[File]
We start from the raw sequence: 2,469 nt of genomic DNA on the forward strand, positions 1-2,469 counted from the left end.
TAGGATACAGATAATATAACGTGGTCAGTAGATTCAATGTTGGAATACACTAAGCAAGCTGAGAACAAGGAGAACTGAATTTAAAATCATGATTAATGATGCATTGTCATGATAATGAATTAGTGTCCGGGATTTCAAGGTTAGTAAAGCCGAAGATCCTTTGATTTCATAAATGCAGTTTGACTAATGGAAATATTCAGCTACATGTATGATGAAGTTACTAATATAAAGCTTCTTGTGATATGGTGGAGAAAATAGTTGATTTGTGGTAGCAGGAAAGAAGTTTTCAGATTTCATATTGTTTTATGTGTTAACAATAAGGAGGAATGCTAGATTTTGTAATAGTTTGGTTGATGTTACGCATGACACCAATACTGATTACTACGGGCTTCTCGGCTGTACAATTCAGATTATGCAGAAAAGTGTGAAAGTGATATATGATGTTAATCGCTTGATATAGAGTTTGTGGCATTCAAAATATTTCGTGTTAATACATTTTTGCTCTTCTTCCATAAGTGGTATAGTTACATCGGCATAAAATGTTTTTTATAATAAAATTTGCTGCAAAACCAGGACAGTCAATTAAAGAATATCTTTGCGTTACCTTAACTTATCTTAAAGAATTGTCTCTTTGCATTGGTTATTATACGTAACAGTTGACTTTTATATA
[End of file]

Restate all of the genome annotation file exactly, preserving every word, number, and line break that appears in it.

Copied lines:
We start from the raw sequence: 2,469 nt of genomic DNA on the forward strand, positions 1-2,469 counted from the left end.
TAGGATACAGATAATATAACGTGGTCAGTAGATTCAATGTTGGAATACACTAAGCAAGCTGAGAACAAGGAGAACTGAATTTAAAATCATGATTAATGATGCATTGTCATGATAATGAATTAGTGTCCGGGATTTCAAGGTTAGTAAAGCCGAAGATCCTTTGATTTCATAAATGCAGTTTGACTAATGGAAATATTCAGCTACATGTATGATGAAGTTACTAATATAAAGCTTCTTGTGATATGGTGGAGAAAATAGTTGATTTGTGGTAGCAGGAAAGAAGTTTTCAGATTTCATATTGTTTTATGTGTTAACAATAAGGAGGAATGCTAGATTTTGTAATAGTTTGGTTGATGTTACGCATGACACCAATACTGATTACTACGGGCTTCTCGGCTGTACAATTCAGATTATGCAGAAAAGTGTGAAAGTGATATATGATGTTAATCGCTTGATATAGAGTTTGTGGCATTCAAAATATTTCGTGTTAATACATTTTTGCTCTTCTTCCATAAGTGGTATAGTTACATCGGCATAAAATGTTTTTTATAATAAAATTTGCTGCAAAACCAGGACAGTCAATTAAAGAATATCTTTGCGTTACCTTAACTTATCTTAAAGAATTGTCTCTTTGCATTGGTTATTATACGTAACAGTTGACTTTTATATA